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Italian Language/double object pronouns/imperative


QUESTION: Dear Maria,

I have been trying to study the use of double object pronouns in the imperative.  I found the following examples on-line:

Give it to me. - Dammelo.
Say it to her. – Diglielo.
Remind me tomorrow. - Ricordamelo domani.

Would you please tell me if these examples are correct.

I was thinking that they are not correct,  and that I should say the following:

Give it to me. – Da’melo.  or  Daimelo.
Say it to her. -  Di’glielo.  or  Diciglielo.
Remind me tomorrow. – Ricordami domani.

Would you please tell me if I am correct or not.    I know that I  have a lot to learn,  so your help is very much appreciated.  Once again – thank you very  much for all of your expert help.



ANSWER: Dear Rich,

the examples “Dammelo”, “Diglielo” and “Ricordamelo domani”, corresponding to “Give it to me“, “Say it to her/to him“ and “Remind me of it tomorrow “ respectively, are definitely correct, whereas your versions are unfortunately wrong.

In Italian imperative in fact the  double object pronouns are attached to the verb  as enclitic forms joined at the end of the preceding word to form a single unit so that e.g. “Dammelo” is composed of the imperative “Dà” (alternate forms ”Dai” or “Da’" with the  elision of the final –i  and then the apostrophe) and  the double object pronoun “-melo” with a double "–m" because of a better sound (euphony).

Similarly, “Diglielo” is composed of the imperative, 2nd person singular “Dì” (alternate form ”Di’” with the apostrophe as it has  lost the final syllable "–ci" ) and the double object pronoun “-glielo”, while “Ricordamelo” is composed of the imperative, 2nd person singular “Ricorda” and the  double object pronoun “-melo”.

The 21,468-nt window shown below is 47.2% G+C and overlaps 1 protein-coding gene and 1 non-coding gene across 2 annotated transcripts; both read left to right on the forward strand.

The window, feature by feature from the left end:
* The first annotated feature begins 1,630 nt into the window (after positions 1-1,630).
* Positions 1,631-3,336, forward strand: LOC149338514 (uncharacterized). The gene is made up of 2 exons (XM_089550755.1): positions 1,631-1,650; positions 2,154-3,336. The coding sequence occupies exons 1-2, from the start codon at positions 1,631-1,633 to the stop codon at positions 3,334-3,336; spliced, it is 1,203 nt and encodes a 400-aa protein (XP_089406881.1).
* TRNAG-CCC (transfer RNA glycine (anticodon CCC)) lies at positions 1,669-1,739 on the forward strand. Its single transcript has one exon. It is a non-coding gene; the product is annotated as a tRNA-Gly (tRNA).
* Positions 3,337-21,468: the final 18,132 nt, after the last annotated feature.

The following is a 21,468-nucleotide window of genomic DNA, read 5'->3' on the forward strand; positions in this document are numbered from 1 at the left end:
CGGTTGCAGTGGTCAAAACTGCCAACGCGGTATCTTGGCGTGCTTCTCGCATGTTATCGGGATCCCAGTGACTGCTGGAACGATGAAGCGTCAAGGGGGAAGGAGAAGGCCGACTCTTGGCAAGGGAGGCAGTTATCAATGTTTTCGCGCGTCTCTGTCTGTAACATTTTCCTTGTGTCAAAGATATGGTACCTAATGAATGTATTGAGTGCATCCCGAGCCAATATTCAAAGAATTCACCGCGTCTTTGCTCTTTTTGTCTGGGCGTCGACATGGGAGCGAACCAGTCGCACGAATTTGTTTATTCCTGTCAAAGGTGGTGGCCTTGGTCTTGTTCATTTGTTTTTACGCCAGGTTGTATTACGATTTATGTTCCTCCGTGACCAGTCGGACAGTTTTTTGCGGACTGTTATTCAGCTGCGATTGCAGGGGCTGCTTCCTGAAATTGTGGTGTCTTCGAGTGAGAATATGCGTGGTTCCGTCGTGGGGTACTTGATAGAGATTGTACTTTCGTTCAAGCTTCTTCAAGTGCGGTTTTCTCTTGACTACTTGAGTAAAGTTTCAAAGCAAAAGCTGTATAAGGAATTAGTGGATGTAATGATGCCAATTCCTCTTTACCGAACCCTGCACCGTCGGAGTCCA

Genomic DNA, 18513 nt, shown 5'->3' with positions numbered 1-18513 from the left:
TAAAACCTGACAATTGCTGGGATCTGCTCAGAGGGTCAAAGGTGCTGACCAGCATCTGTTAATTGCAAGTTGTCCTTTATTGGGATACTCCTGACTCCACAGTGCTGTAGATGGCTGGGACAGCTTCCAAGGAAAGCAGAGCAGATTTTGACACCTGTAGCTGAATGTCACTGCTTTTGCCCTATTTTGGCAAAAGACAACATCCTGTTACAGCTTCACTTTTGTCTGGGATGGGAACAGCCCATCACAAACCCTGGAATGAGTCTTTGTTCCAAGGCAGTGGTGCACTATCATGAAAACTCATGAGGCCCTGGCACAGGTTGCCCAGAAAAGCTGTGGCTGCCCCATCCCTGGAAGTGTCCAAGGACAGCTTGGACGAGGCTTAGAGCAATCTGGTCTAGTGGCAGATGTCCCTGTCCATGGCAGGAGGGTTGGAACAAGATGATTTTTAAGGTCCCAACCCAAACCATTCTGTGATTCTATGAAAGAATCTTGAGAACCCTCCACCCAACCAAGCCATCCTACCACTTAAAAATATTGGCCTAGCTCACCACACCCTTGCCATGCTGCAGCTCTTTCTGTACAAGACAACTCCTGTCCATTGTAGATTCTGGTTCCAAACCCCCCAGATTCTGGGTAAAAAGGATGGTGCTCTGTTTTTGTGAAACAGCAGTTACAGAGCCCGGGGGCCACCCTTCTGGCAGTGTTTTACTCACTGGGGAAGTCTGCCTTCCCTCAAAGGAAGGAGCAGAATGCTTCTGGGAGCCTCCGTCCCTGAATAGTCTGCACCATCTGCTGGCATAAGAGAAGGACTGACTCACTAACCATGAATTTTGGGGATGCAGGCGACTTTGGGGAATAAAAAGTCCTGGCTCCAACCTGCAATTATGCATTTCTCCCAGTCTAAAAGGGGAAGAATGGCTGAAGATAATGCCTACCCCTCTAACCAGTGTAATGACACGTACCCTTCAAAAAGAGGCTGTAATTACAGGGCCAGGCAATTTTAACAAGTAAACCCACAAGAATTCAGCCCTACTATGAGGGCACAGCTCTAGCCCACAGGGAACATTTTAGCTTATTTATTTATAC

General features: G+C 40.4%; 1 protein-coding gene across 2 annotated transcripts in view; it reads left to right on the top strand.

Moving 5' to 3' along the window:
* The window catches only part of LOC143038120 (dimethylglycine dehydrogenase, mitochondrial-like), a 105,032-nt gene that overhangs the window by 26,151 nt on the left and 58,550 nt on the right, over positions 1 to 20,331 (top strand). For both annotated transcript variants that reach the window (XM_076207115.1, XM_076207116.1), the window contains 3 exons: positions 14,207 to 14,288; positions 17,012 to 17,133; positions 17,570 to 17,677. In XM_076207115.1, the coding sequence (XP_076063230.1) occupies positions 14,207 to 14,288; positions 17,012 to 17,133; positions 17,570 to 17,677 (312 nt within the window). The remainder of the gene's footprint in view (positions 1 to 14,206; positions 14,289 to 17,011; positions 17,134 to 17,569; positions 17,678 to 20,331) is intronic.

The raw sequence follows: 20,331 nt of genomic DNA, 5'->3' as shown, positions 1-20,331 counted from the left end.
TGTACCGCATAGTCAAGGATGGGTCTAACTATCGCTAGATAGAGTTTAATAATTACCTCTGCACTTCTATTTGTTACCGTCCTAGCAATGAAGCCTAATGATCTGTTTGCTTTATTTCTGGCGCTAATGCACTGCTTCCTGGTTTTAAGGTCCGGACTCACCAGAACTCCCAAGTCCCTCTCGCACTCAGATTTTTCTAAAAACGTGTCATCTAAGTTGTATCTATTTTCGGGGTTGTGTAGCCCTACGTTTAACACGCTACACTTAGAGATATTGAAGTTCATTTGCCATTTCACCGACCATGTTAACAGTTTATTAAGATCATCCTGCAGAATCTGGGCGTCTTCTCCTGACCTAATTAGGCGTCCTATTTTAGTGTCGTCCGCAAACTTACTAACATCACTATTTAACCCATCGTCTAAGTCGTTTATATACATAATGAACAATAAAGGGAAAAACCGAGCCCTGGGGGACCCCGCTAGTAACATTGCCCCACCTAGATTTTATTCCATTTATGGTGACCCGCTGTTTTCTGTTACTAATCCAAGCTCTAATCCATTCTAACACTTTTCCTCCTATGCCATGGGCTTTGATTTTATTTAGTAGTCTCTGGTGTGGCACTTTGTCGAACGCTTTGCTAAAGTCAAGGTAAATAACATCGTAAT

To sum up, “Da’melo  or  Daimelo”, “Di’glielo  or  Diciglielo” are definitely wrong, while  “Ricordami ” is different from “Ricordamelo” as it would mean “Remember me ”, as in e.g. “Do you remember  me? ( Ti ricordi di me?) or "I will always remember you" (Mi ricorderò sempre di te).

Hope this can help you.

Have a nice day,


---------- FOLLOW-UP ----------

QUESTION: Dear Maria,

Thank you very much for your help with this question.

Can you please explain why the first letter of the indirect object pronoun “mi” is doubled to form “dammelo”, but the first letter of the indirect object pronoun “gli” is not doubled – which results in saying - “diglielo” (not  -  “digglielo”).  I am confused because both imperative verb forms -  “da” and “di” are single syllables, so I am not able to understand why “m” of “melo” is doubled, but “g” of “glielo”  is not doubled.  

Also, could you please help me with “ricordamelo”.   Is “me” (to me) in “ricordamelo” an indirect object?  Is “lo” (it) in “ricordamelo” a direct object?  Would a literal translation be -  “Remind it to me”.

Thank you very much.

Very Sincerely,


Dear Rich,

the first letter of  the double object pronoun “-melo” is doubled to form “dàmmelo” because the consonant “-m“ as well as for example the consonant “–l“  in “dillo” (say it) are doubled just to have a better sound in Italian (euphony), while  the first letter of  the double object pronoun “-glielo” is not doubled in “dìglielo” because the consonant “–g”, if doubled, would have a bad sound indeed, especially because the "-g" is before the "-li" in a trigraph (Italian "trigramma"), i.e. a group of three letters representing one sound for in "gli" te "l" is a mere graphic mark which serves to the pronunciation of this trigraph.

In short,  the fact that both imperative verb forms  “dà” and “dì” are single syllables doesn’t mattert at all, since it is the consonant that determines its  doubling, according to the quality of having a pleasant sound (euphony).
See for example :"ossia"(o+sia);"addio"  (a+Dio);  "avvenire"(a+venire);  "accanto"(a+canto); "cosiddetto" (così+detto); "chissà" (chi+sa); "soprammobile" (sopra+ mobile); "quaggiù" (qua+giù)

As  for “ricòrdamelo”,  the pronoun “me” (to me) in “ricòrdamelo” is exactly  an indirect object as it stands for "a me"(Dative case, aka "Complemento di Termine")), while “lo” (it)  is a direct object, so that a literal translation would  be - “Remind it to me”.



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Italian is my mother tongue and I'll be glad to answer any questions concerning Italian Language.


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I received my Classics (summa cum laude) from Genova University (Italy).

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